Has anyone ever considered that the voice in the backward recording might be the Arbiter? I don't mean the Arbiter in the sense of the sangheili commander who was stripped of rank at the beginning of Halo 2, but rather the metaphysical gestalt of all the Arbiters throughout history, given voice by one of the hundreds or thousands of sangheili to bear the weight of the Arbiter's duty. I think it makes more sense than it being Mendicant Bias or the Gravemind, given the contradictions in the text and the title of the musical track that contains the recording.
"I have walked among men and angels for 3,000 years."
We have no way of knowing how long there have been Arbiters, but 3,000 years is not an unreasonable length of time for a society to maintain a spiritual belief. The Arbiter is a religious figure who straddles the worlds of men and gods and has been doing so for a long time, judging by the number of sarcophagi in the Mausoleum.
"Time has no end, no beginning, no purpose."
The Arbiter transcends time because death does not stop him. A new Arbiter will be anointed, and his endless work will continue.
"I wandered the earth seeking forgiveness for my horrible crimes against God and man."
We know that at least one Arbiter was created as penance for heresy -- it is possible that all the Arbiters have been faithful sangheili who failed the Covenant (and thus the gods) in some way, and have been given a second chance at a bloody salvation by the Prophets.
"I live to see death and destruction."
The Arbiter is a holy warrior, who exists only to bring the wrath of the gods to the enemies of the Covenant and then die.
"Evil over the light, but the light cannot be extinguished."
The Arbiter is a heretic, and thus evil, but he knows that within him the light of faith still burns.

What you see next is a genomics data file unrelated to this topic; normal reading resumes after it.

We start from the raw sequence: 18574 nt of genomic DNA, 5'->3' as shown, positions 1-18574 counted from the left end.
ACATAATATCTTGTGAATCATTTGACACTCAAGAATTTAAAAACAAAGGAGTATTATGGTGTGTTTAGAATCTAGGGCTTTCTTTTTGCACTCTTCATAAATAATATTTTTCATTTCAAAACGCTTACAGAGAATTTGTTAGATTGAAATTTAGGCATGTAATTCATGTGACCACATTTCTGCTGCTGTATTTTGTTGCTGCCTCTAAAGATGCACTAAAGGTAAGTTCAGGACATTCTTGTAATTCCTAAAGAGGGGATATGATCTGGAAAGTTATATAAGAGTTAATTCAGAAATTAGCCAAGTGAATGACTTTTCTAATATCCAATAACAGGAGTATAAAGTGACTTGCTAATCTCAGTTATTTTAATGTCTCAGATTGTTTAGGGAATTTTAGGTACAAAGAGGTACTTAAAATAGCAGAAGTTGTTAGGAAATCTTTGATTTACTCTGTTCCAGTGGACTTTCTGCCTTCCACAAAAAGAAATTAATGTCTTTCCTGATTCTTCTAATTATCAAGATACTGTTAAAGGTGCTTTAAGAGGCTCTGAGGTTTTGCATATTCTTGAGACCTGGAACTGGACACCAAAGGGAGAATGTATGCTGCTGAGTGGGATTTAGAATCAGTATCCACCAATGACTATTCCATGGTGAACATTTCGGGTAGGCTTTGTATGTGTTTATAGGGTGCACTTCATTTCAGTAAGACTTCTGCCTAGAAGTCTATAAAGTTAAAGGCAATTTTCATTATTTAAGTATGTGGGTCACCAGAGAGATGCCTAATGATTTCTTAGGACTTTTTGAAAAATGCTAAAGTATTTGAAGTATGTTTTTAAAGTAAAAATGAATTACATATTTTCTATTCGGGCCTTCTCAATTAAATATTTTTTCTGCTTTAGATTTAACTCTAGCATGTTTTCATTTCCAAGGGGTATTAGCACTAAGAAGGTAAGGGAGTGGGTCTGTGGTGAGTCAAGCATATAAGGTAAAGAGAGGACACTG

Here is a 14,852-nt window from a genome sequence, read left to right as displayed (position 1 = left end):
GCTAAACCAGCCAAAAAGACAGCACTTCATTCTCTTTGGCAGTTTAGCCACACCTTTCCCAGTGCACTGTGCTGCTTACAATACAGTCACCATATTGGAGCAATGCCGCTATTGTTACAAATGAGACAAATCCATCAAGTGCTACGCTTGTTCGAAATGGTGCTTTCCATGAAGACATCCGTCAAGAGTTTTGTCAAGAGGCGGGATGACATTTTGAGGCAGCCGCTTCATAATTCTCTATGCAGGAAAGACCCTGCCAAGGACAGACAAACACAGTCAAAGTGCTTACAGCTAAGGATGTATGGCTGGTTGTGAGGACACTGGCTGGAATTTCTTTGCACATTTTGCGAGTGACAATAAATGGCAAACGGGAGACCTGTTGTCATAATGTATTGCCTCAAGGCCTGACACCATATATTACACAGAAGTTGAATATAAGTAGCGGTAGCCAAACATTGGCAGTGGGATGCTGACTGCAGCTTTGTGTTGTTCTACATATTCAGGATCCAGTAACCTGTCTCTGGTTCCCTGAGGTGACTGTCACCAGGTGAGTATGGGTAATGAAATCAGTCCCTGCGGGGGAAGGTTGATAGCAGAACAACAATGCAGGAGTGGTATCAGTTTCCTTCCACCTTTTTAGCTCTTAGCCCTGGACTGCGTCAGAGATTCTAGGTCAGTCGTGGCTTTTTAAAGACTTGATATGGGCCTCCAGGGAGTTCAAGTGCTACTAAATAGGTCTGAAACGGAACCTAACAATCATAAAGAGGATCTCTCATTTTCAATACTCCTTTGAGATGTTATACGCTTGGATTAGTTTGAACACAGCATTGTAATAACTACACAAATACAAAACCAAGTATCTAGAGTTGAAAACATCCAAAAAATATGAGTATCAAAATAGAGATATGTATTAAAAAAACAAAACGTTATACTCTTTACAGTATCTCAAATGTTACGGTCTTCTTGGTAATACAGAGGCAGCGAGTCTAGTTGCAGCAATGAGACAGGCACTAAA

"I live in a prison of my own demise. I am lost in time."
I often see this line misinterpreted as "I live in a prison of my own design," or "I live in a prison of my own devising," both of which make more sense grammatically but neither of which is what the voice actually says. A prison of one's own demise is a prison of one's own death. A sangheili who becomes the Arbiter is dead, both officially and perhaps in his own mind. In the words of the Prophet of Truth in Halo 2, "the Council will get their corpse." He is lost in time because that is the cost of time having "no end, no beginning, no purpose" to him -- he has no friends, no family, no identity. All there is for him is the eternal duty of the Arbiter.
What do you think? It's been bothering me ever since I found out about this recording a few weeks ago. Neither Mendicant Bias nor the Gravemind is a good fit. -DMZ2112 188.8.131.52 21:41, 20 October 2008 (UTC)
- Good theory, quite well supported. As another consideration, Elite voices in the first Halo were English tracks played backwards. Although I have to say that the interpreted voice when played backwards doesn't sound very much like an Elite but more like a Prophet.